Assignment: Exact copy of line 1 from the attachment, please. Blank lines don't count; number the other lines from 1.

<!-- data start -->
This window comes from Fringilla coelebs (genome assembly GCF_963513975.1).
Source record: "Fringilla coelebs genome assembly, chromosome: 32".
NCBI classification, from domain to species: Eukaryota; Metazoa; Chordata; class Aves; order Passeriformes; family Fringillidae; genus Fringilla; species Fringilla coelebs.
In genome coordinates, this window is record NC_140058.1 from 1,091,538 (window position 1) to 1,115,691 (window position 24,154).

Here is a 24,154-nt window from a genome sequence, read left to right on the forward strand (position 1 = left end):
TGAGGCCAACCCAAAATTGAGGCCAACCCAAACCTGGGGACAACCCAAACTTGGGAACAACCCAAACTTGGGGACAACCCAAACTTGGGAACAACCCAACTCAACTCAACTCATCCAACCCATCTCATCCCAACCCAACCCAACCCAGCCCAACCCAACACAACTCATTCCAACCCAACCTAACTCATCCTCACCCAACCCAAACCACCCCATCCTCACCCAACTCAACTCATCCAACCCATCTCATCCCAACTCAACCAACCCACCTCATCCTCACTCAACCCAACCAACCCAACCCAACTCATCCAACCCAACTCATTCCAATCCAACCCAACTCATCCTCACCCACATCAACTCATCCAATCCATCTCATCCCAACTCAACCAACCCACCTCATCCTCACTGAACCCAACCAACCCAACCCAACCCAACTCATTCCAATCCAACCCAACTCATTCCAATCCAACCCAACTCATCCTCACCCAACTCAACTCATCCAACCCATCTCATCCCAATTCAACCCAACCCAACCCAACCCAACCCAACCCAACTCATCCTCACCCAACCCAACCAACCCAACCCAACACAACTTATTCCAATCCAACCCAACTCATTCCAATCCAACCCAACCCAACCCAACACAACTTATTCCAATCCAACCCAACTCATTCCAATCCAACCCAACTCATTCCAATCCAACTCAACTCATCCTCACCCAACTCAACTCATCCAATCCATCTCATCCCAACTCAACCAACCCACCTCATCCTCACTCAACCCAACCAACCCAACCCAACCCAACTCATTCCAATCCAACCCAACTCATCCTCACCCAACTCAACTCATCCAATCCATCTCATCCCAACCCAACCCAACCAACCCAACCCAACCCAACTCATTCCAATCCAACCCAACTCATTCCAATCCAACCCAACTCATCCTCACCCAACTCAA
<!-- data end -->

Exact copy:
This window comes from Fringilla coelebs (genome assembly GCF_963513975.1).